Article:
County tables vote on banning guns in parks

The two cities said No to handguns in the parks. Blount County commissioners heard public opinions on the issue, but decided to wait on bringing a resolution to a vote.

Now the question is, “Is a vote by the county needed at all?”

During the Blount County Commission workshop on Aug. 11, Blount County Commissioner Mike Lewis sponsored a resolution to ban handguns in county parks, sending the issue to the full commission. At the beginning of the commission meeting on Aug. 20, Lewis asked that his resolution be moved to September’s agenda because a published report said the commission would not be taking action on the issue in August.

County attorney Rob Goddard said later that when the matter initially came up, he had not seen resolutions from the cities of Alcoa and Maryville banning handguns in parks, but public acts provide that if parks are jointly operated or owned, the vote of a majority of the legislative bodies that operate them is enough to prevent carrying of handguns in parks.

County Commission Chairman Steve Samples said that on Thursday afternoon of the commission meeting, Goddard called and said he may have addendum to his opinion. “He felt like the resolutions that Maryville and Alcoa passed were not broad enough, and that they specifically only dealt with parks within their jurisdiction,” Samples said.

Samples said he sent a letter to the County Technical Assistance Service, a legal advisory service of the University of Tennessee, asking questions regarding the state law allowing guns in parks. He has asked CTAS to answer: Can the commission act on banning guns in parks after Sept. 1? Is that the date when the law goes into effect or is it a deadline for municipalities and county governments to act? Did the Maryville and Alcoa votes banning guns in parks constitute the decision for all parks in Blount County, or did the county commission still need to vote? How specific do the resolutions have to be?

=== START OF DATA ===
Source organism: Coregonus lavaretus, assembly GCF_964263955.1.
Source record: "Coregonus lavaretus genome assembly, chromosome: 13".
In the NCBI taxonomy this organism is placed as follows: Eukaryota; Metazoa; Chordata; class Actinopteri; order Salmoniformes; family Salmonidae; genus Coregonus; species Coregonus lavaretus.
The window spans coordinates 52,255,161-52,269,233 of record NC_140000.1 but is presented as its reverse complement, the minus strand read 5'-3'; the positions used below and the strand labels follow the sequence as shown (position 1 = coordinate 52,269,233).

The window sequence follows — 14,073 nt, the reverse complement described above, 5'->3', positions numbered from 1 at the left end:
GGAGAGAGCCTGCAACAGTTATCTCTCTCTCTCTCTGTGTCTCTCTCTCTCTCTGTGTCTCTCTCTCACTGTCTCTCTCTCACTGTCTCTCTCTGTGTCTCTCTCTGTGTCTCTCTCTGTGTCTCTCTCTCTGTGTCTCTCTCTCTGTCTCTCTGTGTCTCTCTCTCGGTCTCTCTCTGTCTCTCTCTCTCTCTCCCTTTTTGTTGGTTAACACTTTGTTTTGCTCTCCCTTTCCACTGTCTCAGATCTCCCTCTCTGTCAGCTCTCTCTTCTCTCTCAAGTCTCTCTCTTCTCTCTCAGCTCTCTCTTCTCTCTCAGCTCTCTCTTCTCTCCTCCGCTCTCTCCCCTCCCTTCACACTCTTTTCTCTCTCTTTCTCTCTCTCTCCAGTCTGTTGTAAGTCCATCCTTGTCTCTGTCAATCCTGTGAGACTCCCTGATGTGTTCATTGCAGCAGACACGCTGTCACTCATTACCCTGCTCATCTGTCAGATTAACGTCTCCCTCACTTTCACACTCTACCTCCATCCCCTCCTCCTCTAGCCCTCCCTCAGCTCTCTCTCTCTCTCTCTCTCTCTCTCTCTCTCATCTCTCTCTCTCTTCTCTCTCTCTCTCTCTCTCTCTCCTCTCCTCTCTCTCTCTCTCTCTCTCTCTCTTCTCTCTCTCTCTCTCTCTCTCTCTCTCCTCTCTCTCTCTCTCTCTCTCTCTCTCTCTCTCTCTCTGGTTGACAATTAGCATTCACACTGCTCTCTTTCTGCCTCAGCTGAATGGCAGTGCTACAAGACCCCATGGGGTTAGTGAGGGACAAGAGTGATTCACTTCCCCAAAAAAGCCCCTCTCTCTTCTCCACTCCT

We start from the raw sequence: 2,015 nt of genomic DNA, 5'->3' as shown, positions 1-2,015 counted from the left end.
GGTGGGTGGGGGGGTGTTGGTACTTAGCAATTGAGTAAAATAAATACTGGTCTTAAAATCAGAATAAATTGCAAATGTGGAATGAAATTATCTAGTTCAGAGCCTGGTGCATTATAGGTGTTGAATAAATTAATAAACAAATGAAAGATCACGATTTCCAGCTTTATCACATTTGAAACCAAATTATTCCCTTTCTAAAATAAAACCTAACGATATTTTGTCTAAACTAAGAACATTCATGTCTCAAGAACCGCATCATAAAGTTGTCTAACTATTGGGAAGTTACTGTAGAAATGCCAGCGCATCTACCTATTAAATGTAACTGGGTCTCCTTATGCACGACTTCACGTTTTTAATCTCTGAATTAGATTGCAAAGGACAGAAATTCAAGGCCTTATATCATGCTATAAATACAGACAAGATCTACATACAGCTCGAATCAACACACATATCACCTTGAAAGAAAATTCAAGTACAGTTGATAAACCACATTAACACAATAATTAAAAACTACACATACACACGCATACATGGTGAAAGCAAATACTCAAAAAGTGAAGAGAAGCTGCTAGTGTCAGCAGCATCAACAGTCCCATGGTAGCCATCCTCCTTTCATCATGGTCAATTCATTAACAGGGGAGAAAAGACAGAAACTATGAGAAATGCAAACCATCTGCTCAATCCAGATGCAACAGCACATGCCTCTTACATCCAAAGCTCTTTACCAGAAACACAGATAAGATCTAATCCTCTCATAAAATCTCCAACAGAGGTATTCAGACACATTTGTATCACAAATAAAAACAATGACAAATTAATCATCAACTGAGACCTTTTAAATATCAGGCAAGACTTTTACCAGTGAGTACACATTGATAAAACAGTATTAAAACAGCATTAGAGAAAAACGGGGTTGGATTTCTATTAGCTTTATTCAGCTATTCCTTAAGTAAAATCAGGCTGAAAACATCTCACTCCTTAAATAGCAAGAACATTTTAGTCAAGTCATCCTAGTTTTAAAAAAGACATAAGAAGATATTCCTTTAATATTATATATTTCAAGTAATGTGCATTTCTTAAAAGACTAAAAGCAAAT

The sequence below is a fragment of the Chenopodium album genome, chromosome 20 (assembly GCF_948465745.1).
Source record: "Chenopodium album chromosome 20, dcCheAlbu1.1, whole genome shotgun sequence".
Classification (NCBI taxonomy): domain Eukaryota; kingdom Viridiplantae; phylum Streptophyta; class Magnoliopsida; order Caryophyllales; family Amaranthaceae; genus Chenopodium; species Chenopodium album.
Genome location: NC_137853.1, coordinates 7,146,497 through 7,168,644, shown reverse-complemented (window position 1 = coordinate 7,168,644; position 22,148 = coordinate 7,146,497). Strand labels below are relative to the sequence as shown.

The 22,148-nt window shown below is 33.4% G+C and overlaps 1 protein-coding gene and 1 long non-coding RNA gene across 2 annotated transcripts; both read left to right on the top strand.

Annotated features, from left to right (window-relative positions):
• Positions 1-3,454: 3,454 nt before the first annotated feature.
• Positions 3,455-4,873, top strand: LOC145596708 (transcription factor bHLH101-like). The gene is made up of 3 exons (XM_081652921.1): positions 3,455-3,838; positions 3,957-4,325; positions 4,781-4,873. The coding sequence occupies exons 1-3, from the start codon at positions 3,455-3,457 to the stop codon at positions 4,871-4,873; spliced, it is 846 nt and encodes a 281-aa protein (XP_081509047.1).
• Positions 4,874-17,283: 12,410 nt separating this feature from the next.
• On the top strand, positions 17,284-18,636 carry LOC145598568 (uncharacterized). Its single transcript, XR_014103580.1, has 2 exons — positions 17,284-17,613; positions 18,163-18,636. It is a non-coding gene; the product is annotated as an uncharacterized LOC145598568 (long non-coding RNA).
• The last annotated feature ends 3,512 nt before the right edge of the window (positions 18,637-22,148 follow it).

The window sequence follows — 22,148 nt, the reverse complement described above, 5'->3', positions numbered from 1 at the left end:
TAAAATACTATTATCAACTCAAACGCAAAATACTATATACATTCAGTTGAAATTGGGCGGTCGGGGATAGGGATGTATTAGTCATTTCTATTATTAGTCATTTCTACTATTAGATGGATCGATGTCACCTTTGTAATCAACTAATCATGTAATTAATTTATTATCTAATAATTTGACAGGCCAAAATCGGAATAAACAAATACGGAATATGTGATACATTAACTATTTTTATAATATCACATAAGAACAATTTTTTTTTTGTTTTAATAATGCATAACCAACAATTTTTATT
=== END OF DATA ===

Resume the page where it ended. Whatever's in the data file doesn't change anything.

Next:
Samples said he sent the letter to CTAS on the Friday after commission meeting. As of Tuesday night, Aug. 25, Samples said he had not received a reply.

The commission chair said he spoke with Goddard who he said advised him the commission could take action after Sept. 1. “Sept. 1 is just when the law becomes effective,” he said. “It doesn’t prohibit the commission from acting after Sept. 1.

Goddard said he understood the commission will consider the ban at another time but as of Sept. 1, the law allowing guns in parks will be effective in parks in the county. “If you haven’t banned them by Sept. 1, it becomes legal to carry a firearm only in parks in the county, but not in the cities of Maryville or Alcoa. That doesn’t preclude municipalities or counties from banning them in the future,” he said.

Samples said he didn’t know what the commission will do at the next scheduled meeting. “I don’t know if it will come up for vote in September or not,” he said.

The night of the Aug. 20 commission meeting, Mayor Jerry Cunningham said a vote will be required in September to ban guns in parks but many had contacted his office opposing the ban.

“I’ve gotten an overwhelming number of calls from people who support their second amendment right to legally carry handguns,” he said.

The mayor said he tended to agree with those who support individuals’ rights to legally carry weapons. The mayor said the number of calls in support of that principle were overwhelmingly 30-1.

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